Missoula, Mont.—The Missoula City Council passed an ordinance to restrict the sale of flavored e-cigarettes only. The Montana chapters of the American Cancer Society Cancer Action Network (ACS CAN), American Heart Association (AHA) and American Lung Association opposed the policy because it does not include menthol cigarettes and all other flavored tobacco products, leaving opportunities for Big Tobacco to continue marketing flavored products to youth.
Kristin Page Nei, ACS CAN Montana government relations director, said:
"While we were hopeful the Missoula City Council would address all flavored tobacco, this policy doesn’t go far enough, and we are disappointed with this outcome. By only restricting sales of flavored e-cigarettes, the tobacco industry will continue to disproportionately target LGBTQ youth, youth of color, and kids from families with lower incomes with menthol cigarettes and candy and fruit-flavored tobacco products. Tobacco companies aggressively target these youth, spending $29.5 million each year in Montana marketing their deadly products. Protecting some youth from tobacco, but not those at higher risk for tobacco use is inequitable and counter to public health best practices."
Amanda Cahill, AHA Montana, government relations director, added:
"In order to protect all kids and reduce tobacco use, we need to end the sale of menthol cigarettes and all other flavored tobacco products including cigars, cigarillos, hookah and smokeless flavored tobacco. Flavored tobacco products are a marketing weapon used by Big Tobacco to lure future generations into a lifetime addiction. Big Tobacco considers these starter products. In fact, 81% of youth who’ve ever used tobacco start with a flavored product, and 70% of current youth tobacco users have used a flavored product in the last month."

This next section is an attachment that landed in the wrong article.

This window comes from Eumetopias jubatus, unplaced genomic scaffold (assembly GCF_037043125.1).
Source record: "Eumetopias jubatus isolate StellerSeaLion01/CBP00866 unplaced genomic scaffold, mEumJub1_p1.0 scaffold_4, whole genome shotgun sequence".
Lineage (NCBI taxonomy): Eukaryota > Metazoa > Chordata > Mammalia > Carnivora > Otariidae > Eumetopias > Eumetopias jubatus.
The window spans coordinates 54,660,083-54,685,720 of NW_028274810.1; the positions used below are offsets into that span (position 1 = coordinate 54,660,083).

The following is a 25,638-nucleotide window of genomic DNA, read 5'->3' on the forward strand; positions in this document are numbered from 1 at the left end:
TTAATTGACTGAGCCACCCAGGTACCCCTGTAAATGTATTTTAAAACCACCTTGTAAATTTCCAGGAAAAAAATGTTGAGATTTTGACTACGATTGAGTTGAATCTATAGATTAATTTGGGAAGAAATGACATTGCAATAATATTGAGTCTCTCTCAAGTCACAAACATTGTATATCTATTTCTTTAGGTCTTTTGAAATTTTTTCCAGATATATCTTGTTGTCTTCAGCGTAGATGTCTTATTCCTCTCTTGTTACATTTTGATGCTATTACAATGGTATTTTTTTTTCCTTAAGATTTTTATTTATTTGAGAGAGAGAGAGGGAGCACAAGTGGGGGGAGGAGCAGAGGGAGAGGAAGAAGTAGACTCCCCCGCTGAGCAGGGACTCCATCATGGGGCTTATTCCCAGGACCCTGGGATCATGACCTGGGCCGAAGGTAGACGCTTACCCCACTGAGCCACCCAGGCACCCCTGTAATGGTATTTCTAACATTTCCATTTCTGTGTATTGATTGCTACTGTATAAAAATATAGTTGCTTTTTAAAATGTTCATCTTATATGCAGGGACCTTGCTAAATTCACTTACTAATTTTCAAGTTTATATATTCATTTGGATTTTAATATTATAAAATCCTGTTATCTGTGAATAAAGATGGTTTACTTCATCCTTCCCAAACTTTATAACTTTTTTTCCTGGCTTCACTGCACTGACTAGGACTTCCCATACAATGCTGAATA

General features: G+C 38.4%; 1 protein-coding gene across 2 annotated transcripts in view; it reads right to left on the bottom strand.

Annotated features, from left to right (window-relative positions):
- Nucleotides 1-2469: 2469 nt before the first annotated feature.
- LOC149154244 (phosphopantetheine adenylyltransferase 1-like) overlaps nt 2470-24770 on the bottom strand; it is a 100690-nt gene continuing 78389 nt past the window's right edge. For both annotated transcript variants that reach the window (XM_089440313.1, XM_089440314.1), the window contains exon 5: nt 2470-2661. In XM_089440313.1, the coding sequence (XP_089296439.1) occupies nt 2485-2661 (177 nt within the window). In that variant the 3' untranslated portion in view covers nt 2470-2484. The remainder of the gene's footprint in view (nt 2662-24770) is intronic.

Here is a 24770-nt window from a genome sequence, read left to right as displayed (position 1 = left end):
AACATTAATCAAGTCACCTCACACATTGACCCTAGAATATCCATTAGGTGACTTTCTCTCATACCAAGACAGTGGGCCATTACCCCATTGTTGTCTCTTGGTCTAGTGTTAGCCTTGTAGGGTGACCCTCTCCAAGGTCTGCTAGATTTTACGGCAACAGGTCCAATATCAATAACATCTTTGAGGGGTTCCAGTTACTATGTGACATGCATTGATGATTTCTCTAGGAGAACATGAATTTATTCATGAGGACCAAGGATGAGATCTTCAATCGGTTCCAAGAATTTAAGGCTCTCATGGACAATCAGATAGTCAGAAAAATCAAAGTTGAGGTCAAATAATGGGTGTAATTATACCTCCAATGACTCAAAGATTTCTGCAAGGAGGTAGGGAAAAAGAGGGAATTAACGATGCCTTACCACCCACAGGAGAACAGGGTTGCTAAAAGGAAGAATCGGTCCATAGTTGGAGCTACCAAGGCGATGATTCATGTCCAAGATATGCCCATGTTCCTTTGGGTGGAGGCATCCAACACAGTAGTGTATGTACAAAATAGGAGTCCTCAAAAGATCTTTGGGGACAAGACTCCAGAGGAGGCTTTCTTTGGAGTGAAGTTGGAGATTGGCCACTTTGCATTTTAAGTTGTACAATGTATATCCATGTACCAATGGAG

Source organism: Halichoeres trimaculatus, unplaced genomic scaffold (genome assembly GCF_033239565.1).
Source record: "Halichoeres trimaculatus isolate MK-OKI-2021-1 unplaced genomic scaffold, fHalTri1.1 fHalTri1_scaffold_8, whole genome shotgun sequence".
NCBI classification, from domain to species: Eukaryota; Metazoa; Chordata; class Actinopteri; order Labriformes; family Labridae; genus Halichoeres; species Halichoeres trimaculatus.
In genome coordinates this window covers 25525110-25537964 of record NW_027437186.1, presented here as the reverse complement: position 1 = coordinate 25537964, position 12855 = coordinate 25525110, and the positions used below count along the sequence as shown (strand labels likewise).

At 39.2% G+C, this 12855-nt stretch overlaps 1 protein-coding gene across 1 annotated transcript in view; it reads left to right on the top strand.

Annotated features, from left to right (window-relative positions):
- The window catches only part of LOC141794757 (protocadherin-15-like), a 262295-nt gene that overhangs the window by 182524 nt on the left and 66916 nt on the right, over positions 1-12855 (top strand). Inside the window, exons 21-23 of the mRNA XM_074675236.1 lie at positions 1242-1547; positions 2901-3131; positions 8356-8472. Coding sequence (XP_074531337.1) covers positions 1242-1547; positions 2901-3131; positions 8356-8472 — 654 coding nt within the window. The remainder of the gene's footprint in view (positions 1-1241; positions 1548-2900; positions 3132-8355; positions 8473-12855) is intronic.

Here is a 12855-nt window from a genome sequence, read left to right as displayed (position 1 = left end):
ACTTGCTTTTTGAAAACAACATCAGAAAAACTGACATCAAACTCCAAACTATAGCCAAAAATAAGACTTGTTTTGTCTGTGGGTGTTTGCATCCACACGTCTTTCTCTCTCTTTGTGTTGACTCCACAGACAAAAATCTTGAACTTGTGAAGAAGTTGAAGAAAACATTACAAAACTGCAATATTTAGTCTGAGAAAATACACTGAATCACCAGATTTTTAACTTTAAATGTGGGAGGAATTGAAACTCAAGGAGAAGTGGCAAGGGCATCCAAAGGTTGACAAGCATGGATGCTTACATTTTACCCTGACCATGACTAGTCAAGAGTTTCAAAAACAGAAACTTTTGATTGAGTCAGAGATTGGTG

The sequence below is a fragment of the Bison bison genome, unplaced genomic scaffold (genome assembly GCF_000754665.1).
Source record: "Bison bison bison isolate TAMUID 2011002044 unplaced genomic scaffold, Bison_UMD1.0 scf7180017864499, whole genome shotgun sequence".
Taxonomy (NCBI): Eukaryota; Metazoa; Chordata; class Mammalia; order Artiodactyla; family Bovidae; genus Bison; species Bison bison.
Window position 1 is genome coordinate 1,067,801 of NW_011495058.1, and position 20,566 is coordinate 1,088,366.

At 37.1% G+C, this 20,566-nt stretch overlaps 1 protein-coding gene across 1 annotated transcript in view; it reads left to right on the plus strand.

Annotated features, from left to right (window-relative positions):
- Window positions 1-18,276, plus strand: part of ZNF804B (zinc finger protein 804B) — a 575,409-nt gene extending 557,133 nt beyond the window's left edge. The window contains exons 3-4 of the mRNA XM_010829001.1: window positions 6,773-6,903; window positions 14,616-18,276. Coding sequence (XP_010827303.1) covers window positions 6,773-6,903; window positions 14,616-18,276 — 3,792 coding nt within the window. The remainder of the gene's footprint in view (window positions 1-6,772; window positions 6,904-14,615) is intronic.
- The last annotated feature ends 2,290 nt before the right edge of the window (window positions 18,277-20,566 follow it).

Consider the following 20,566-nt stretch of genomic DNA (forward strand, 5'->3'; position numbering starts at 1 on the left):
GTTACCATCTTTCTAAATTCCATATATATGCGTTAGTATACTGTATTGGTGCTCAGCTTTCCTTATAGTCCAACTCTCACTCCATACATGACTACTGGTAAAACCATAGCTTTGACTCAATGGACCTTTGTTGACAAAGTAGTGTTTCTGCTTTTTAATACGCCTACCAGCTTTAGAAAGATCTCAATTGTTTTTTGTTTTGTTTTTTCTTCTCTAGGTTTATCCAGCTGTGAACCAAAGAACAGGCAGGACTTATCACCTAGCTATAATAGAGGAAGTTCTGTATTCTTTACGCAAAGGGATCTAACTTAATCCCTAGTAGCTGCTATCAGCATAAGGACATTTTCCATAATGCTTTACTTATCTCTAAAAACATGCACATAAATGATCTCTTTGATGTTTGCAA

Carrie Nyssen, Senior Director of Advocacy, the American Lung Association, said:
"Unfortunately, nicotine-addicted youth have shown time and time again that they will switch to whatever flavored products are still on the market. This measure will likely result in Missoula’s kids switching to cigars, spit tobacco or menthol cigarettes that are left available for the tobacco industry to market to them. We saw this when the FDA prohibited the use of flavored cigarettes but allowed for menthol. Youth use of menthol cigarettes skyrocketed. And when JUUL removed some of their fruit and candy-flavored products from the market, youth quickly switched to JUUL mint and menthol flavors. We can expect the same thing to happen in Missoula.
"By allowing the sale of some flavored tobacco products, this weakened policy does not protect all Missoula kids. We can and must do better in order to protect future generations and save lives from preventable death and disease. We did not see a plan from the City Council to protect all kids from all flavors. Hope is not a plan."